The story of David Burnish, who won compensation from Thomson Holidays because his hotel in Greece was full of Germans, is interesting in its way, but for many British holidaymakers it misses the point.
Speaking for myself and to judge from survey results many others too, what I most wish to avoid on holiday are not Germans, but other Britons. First, let us make it clear that Mr Burnish has nothing against Germans. Heavens no, that would be racism, which, with its stable companions, sexism and homophobia, is a sin crying to the heavens for vengeance. His complaint was that the hotel in Kos catered almost exclusively for Germans and he and his family felt left out.
Having cleared that up, we can return to the main point, which is that getting away from it all has in recent years become a heartfelt yearning to escape the society of one’s fellow countrymen. It is not simply that we are increasingly a boorish, loutish people, devoid of manners and given to casual outbursts of violence, though we are; it that those characteristics travel only too well. Those who are boorish, drunken and sociopathic on home ground are many times worse when they set foot on other lands.
There is a marketing opportunity here. Thomson, or some other travel company, should specialise in providing holidays for those few remaining civilised, middle-class folk who are able to get through the day without assaulting complete strangers, effing and blinding at the top of their voices, and vomiting as a kind of grace note.
Like it or not, the problem is one of class. Time was money could buy isolation from the coarser elements. To travel first-class was to travel not merely in luxury but also among other people who knew how to hold a conversation and a knife and fork. Then along came Margaret Thatcher, a great leveller for all that she is still reviled by those whom she enriched, and international travel in the best seats and to the best places was thrown open to all.
I remember paying extra to fly upstairs on a transatlantic Virgin flight. I had imagined that in addition to the extra legroom I should be travelling in an atmosphere of civilised calm. Wrong. Shortly after take-off, an overweight Brit in a kind of Hawaiian shirt rose from his seat and padded over – he had first taken the trouble to remove his shoes and socks – to near where I was seated to talk to a few of his friends. This he did at the top of his voice for the next hour and a half. Later, one of his companions, an even fatter shaven-headed man with rings in both ears fell asleep and for the rest of the flight the air was rent with the thunderous sound of his snoring. When at length we landed at Heathrow, he woke up, rubbed his eyes and commented on what a peaceful flight it had been.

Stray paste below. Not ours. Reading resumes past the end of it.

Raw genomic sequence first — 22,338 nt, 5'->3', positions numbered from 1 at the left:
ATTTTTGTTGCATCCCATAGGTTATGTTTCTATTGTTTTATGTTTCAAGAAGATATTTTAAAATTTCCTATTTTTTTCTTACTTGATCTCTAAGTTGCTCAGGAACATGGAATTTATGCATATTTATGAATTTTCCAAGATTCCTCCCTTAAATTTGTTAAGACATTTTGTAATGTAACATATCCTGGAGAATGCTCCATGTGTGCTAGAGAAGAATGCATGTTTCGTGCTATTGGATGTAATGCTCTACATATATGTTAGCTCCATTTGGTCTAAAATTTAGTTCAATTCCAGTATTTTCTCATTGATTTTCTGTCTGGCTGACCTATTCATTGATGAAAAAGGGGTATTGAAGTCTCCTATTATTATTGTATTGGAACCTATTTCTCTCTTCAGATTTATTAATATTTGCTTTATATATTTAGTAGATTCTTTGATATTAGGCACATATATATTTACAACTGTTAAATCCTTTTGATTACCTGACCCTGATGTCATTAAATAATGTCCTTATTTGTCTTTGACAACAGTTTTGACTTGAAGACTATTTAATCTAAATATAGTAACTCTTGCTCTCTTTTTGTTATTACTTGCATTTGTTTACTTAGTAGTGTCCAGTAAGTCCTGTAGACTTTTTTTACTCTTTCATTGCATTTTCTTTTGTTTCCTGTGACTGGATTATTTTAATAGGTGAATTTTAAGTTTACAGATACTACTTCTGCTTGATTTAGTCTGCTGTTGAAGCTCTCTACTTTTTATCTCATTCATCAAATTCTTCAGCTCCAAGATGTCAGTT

Snob Holidays, as the venture I have in mind would be called, would target customers living in the usual AB enclaves – Tunbridge Wells, Richmond, Oxshott, Bath, Edinburgh and the like – and would do everything possible to exclude Sid Chav and his partner. Please do not bridle at the word “exclude”. It is, after all, in a variant form the most favoured word in the marketer’s lexicon. We are invited to buy exclusive tableware, exclusive furniture, exclusive clothing on a daily basis, and the word is usually employed to suggest that purchase of such items will set you apart from and above others.
Sid Chav was first spotted some years ago by the late Alan Coren, who called him El Sid. Here is an excerpt from his invasion of Spain: “El Sid had changed into his leisure clothes, string vest and green eye shade with the ex-chief petty officer shorts; his squire favoured a Tesco bikini with a fair isle slipover. The bar was crowded; elegant Gucci shapes glided about in polyglot pre-lunch hum, or waited patiently to catch the barman’s eye. ‘Bloody stroll on,’ muttered the squire. ‘Could take all day.’ But El Sid had set his iron jaw. The glint was in his eye. ‘Oi,’ he bellowed with such force that, in the trim rock garden beyond the windows, lizards leapt and shed their tails. ‘Dos brown ales. Chop-chop.'”The Englishman abroad was always a faintly ridiculous figure. Over-dressed, uncertain of the local etiquette, alternately diffident and overbearing. But today he is just plain, bloody frightening. Selfish, brutish, undisciplined and with an air of menace.
Snob Holidays would turn him from their door, rather in the way that the Ritz once denied admission to all but titled folk. Now that’s exclusive.